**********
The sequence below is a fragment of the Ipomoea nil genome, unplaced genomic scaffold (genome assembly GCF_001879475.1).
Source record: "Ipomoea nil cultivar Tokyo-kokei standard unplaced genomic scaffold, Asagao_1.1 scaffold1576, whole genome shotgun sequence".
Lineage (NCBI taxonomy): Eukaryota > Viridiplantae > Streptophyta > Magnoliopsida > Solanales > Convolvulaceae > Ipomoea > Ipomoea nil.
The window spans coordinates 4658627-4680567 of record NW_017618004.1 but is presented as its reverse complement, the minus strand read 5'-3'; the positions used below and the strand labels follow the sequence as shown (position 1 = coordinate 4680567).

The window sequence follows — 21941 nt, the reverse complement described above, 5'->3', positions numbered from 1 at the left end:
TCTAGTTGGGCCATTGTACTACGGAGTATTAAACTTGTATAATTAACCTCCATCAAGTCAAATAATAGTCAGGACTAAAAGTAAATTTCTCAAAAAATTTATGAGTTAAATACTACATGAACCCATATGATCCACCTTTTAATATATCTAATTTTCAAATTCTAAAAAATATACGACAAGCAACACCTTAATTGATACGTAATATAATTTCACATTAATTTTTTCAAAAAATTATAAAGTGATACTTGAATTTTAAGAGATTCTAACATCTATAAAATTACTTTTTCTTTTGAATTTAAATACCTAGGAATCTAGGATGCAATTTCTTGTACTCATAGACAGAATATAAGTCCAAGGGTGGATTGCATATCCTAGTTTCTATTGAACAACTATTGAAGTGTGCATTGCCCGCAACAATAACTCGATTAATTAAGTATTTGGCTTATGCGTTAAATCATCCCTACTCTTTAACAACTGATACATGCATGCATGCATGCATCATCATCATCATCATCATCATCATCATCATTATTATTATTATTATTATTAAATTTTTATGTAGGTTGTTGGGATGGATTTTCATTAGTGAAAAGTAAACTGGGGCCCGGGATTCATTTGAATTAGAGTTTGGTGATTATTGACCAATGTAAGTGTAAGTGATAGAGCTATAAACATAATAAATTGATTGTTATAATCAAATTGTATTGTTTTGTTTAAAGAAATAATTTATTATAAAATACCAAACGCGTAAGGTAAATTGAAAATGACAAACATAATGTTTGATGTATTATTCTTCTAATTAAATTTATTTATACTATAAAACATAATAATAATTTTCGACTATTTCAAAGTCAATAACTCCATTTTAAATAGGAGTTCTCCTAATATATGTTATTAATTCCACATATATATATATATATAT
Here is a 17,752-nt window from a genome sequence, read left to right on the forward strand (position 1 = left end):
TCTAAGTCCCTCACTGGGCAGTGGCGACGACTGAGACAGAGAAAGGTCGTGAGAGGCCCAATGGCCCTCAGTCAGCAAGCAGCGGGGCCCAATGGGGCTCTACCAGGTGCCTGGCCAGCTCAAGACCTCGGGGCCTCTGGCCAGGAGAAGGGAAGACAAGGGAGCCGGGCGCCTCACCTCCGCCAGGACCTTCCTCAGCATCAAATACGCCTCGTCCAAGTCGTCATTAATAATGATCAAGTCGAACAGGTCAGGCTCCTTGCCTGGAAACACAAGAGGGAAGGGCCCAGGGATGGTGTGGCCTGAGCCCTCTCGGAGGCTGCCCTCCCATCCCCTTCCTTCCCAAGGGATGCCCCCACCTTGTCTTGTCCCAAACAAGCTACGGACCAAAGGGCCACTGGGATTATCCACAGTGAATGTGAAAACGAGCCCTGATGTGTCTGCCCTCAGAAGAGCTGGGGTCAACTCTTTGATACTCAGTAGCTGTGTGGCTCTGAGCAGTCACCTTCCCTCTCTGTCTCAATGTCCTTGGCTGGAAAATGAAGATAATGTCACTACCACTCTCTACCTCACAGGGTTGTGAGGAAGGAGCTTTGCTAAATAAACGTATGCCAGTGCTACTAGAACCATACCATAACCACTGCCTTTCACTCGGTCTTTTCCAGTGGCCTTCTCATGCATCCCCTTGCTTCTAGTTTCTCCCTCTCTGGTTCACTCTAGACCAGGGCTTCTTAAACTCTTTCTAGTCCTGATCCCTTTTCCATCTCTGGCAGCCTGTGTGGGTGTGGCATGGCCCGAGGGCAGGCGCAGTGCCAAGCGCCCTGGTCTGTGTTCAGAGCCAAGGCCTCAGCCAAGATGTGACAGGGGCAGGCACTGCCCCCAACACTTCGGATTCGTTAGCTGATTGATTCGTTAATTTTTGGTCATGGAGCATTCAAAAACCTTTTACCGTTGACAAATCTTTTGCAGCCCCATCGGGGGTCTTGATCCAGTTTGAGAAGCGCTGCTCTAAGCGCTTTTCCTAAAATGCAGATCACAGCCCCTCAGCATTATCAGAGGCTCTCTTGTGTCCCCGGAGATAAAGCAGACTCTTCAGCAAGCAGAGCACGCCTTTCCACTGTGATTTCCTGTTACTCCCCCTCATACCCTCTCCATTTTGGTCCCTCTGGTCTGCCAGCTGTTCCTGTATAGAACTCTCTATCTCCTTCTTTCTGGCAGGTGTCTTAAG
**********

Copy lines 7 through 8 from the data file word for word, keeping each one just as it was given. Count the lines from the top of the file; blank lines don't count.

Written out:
Here is a 17,752-nt window from a genome sequence, read left to right on the forward strand (position 1 = left end):
TCTAAGTCCCTCACTGGGCAGTGGCGACGACTGAGACAGAGAAAGGTCGTGAGAGGCCCAATGGCCCTCAGTCAGCAAGCAGCGGGGCCCAATGGGGCTCTACCAGGTGCCTGGCCAGCTCAAGACCTCGGGGCCTCTGGCCAGGAGAAGGGAAGACAAGGGAGCCGGGCGCCTCACCTCCGCCAGGACCTTCCTCAGCATCAAATACGCCTCGTCCAAGTCGTCATTAATAATGATCAAGTCGAACAGGTCAGGCTCCTTGCCTGGAAACACAAGAGGGAAGGGCCCAGGGATGGTGTGGCCTGAGCCCTCTCGGAGGCTGCCCTCCCATCCCCTTCCTTCCCAAGGGATGCCCCCACCTTGTCTTGTCCCAAACAAGCTACGGACCAAAGGGCCACTGGGATTATCCACAGTGAATGTGAAAACGAGCCCTGATGTGTCTGCCCTCAGAAGAGCTGGGGTCAACTCTTTGATACTCAGTAGCTGTGTGGCTCTGAGCAGTCACCTTCCCTCTCTGTCTCAATGTCCTTGGCTGGAAAATGAAGATAATGTCACTACCACTCTCTACCTCACAGGGTTGTGAGGAAGGAGCTTTGCTAAATAAACGTATGCCAGTGCTACTAGAACCATACCATAACCACTGCCTTTCACTCGGTCTTTTCCAGTGGCCTTCTCATGCATCCCCTTGCTTCTAGTTTCTCCCTCTCTGGTTCACTCTAGACCAGGGCTTCTTAAACTCTTTCTAGTCCTGATCCCTTTTCCATCTCTGGCAGCCTGTGTGGGTGTGGCATGGCCCGAGGGCAGGCGCAGTGCCAAGCGCCCTGGTCTGTGTTCAGAGCCAAGGCCTCAGCCAAGATGTGACAGGGGCAGGCACTGCCCCCAACACTTCGGATTCGTTAGCTGATTGATTCGTTAATTTTTGGTCATGGAGCATTCAAAAACCTTTTACCGTTGACAAATCTTTTGCAGCCCCATCGGGGGTCTTGATCCAGTTTGAGAAGCGCTGCTCTAAGCGCTTTTCCTAAAATGCAGATCACAGCCCCTCAGCATTATCAGAGGCTCTCTTGTGTCCCCGGAGATAAAGCAGACTCTTCAGCAAGCAGAGCACGCCTTTCCACTGTGATTTCCTGTTACTCCCCCTCATACCCTCTCCATTTTGGTCCCTCTGGTCTGCCAGCTGTTCCTGTATAGAACTCTCTATCTCCTTCTTTCTGGCAGGTGTCTTAAG